Alzheimers and Light Therapy - Learning Objectives
Long Term Care Facility Lighting and Patients with Alzheimer Disease
Lighting in long-term care facilities is usually not bright enough during the day and perhaps too bright during the evening. Typical indoor lighting provides less than 100 lux at the eye, whereas being outside on a sunny day will provide anywhere from 1,000 to more than 10,000 lux at the eye. Older adults in long-term care facilities often spend their days and nights in dimly-lit rooms with minimal time spent outdoors, and thus, are not experiencing the robust daily patterns of light and dark that synchronize the body’s circadian clock to local sunrise and sunset. 
Effects of a Tailored Lighting Intervention on Sleep Quality, Rest–Activity, Mood, and Behavior in Older Adults With Alzheimer Disease and Related Dementias: A Randomized Clinical Trial
The active intervention significantly improved Pittsburgh Sleep Quality Index scores compared to the active baseline and control intervention (mean ± SEM: 6.67 ± 0.48 after active intervention, 10.30 ± 0.40 at active baseline, 8.41 ± 0.47 after control intervention). The active intervention also resulted in significantly greater active versus control differences in intradaily variability. As for secondary outcomes, the active intervention resulted in significant improvements in Cornell Scale for Depression in Dementia scores (mean ± SEM: 10.30 ± 1.02 at baseline, 7.05 ± 0.67 after active intervention) and significantly greater active versus control differences in Cohen-Mansfield Agitation Inventory scores (mean ± SEM: −5.51 ± 1.03 for the active intervention, −1.50 ± 1.24 for the control intervention).
A lighting intervention tailored to maximally entrain the circadian system can improve sleep, mood, and behavior in patients with dementia living in controlled environments.
For a full 30 page report on Eskaton Circadian Light project, click the link below.
Melatonin for sleep
Light Treatment for SAD
"Treatment for seasonal affective disorder may include light therapy, medications and psychotherapy. If you have bipolar disorder, tell your doctor — this is critical to know when prescribing light therapy or an antidepressant. Both treatments can potentially trigger a manic episode.
In light therapy, also called phototherapy, you sit a few feet from a special light therapy box so that you're exposed to bright light. Light therapy mimics natural outdoor light and appears to cause a change in brain chemicals linked to mood.
Light therapy is one of the first line treatments for fall-onset SAD. It generally starts working in a few days to two weeks and causes few side effects. Research on light therapy is limited, but it appears to be effective for most people in relieving SAD symptoms.
Before you purchase a light therapy box, talk with your doctor about the best one for you, and familiarize yourself with the variety of features and options so that you buy a high-quality product that's safe and effective.'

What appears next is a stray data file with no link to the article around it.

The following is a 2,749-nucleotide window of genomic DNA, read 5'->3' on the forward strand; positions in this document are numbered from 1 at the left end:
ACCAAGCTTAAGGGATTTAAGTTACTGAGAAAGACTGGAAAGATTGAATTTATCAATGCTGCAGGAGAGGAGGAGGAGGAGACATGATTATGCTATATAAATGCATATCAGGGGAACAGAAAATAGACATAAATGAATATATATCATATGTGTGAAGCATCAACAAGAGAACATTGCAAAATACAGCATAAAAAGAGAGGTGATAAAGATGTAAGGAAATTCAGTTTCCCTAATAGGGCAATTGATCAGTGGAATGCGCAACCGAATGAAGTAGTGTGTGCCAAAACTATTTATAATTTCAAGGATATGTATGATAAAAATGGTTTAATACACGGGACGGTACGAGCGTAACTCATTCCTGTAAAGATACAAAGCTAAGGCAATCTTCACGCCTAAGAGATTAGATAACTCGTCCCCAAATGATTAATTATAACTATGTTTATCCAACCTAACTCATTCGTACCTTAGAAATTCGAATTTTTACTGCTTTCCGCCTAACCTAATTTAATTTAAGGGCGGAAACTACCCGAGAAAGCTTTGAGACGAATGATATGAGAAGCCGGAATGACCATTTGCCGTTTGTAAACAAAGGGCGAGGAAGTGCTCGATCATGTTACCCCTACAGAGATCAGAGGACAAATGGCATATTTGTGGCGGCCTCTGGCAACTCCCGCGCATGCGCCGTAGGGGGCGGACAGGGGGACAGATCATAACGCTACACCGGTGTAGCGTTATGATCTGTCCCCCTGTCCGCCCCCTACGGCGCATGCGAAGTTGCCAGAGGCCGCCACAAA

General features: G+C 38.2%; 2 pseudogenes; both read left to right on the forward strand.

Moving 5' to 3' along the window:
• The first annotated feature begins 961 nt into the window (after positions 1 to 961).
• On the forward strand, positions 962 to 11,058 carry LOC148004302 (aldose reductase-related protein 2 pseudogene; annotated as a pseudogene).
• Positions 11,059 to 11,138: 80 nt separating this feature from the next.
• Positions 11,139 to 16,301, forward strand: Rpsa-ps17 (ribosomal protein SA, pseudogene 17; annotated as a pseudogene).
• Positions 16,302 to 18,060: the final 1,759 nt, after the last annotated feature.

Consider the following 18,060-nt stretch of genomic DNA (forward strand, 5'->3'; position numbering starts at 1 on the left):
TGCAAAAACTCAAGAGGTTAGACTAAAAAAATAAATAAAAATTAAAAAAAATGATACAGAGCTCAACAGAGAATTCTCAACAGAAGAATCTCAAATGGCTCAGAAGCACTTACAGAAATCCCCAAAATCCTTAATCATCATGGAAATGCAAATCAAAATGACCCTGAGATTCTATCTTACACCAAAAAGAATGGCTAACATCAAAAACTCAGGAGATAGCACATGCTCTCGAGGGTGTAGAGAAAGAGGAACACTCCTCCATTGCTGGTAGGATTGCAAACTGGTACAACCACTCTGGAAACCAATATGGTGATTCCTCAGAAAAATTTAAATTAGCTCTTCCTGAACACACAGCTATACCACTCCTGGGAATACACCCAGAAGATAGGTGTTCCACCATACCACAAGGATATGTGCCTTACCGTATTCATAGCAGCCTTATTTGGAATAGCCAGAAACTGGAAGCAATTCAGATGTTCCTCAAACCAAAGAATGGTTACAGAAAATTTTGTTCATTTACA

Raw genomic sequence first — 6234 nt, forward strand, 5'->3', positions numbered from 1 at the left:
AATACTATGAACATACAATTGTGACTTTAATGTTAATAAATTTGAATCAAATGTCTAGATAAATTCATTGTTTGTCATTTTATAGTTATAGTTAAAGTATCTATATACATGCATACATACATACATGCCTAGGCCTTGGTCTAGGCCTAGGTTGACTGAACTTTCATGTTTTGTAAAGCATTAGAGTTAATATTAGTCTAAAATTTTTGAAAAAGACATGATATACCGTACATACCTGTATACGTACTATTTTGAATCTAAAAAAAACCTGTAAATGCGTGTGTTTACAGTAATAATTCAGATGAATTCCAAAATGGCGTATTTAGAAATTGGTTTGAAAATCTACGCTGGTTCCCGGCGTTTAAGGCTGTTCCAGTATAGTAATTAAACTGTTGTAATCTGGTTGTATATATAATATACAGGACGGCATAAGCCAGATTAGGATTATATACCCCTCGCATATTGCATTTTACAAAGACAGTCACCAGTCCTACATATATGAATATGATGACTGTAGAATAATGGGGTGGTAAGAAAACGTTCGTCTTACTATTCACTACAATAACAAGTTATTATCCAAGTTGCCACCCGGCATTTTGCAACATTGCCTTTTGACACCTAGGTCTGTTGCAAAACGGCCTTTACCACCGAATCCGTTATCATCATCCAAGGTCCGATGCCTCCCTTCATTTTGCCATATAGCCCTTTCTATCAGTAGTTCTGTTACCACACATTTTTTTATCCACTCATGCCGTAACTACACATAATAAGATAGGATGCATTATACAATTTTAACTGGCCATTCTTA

A friend of mine calls it the 'Happy Light' and turns it on for 20 minutes or more each morning. Models with timers, dimmers, and color temperature settings are now available.
Hazards of Light Boxes & Light Therapy
Light is powerful and can harm as well as help. BE careful with older equipment. Do no harm, and use caution, when using light therapy. Some light boxes, especially fluorescent, may increase the risk of Macular Degeneration and cataracts  from overexposure to UV light. Purchase and use Light Boxes with low UV - ultraviolet radiation below 400 nm.
"It is also essential to remove very short violet-blue visible light (400 to 440nm) from all therapeutic slight sources, as these wavelengths of light present a risk of retinal damage to patients above 50 years old.
There is even greater hazard if light therapy is given in conjunction with a phototoxic prescription  or herbal (including St. John's Wort) antidepressant medication, as this can lead to transient or permanent blindness." 
White Light–Emitting Diodes (LEDs) at Domestic Lighting Levels and Retinal Injury in a Rat Model
Background: Light-emitting diodes (LEDs) deliver higher levels of blue light to the retina than do conventional domestic light sources. Chronic exposure to high-intensity light (2,000–10,000 lux) has previously been found to result in light-induced retinal injury, but chronic exposure to relatively low-intensity (750 lux) light has not been previously assessed with LEDs in a rodent model. 
10 Tips to Get the Most Out of Light Therapy
This well written article explains some of the techniques and tips for using Light Therapy, written by: Marlynn Wei, MD, JD Harvard-trained Psychiatrist, Certified Yoga Teacher, Author of The Harvard Medical School Guide to Yoga
Go for an early morning walk.
According to Dak Kopec, BAC Director of Design for Human Health, Boston Architectural College, “Take a walk at 7:00 am, there is the least air pollution at that time.” When I asked him why, he said, “Particulates are trapped by moisture in the air and fall to the ground.”
Ahh, no wonder my car gets filthy overnight parked on the streets of LA.
7:00 AM is the best time to walk.
US Department of Energy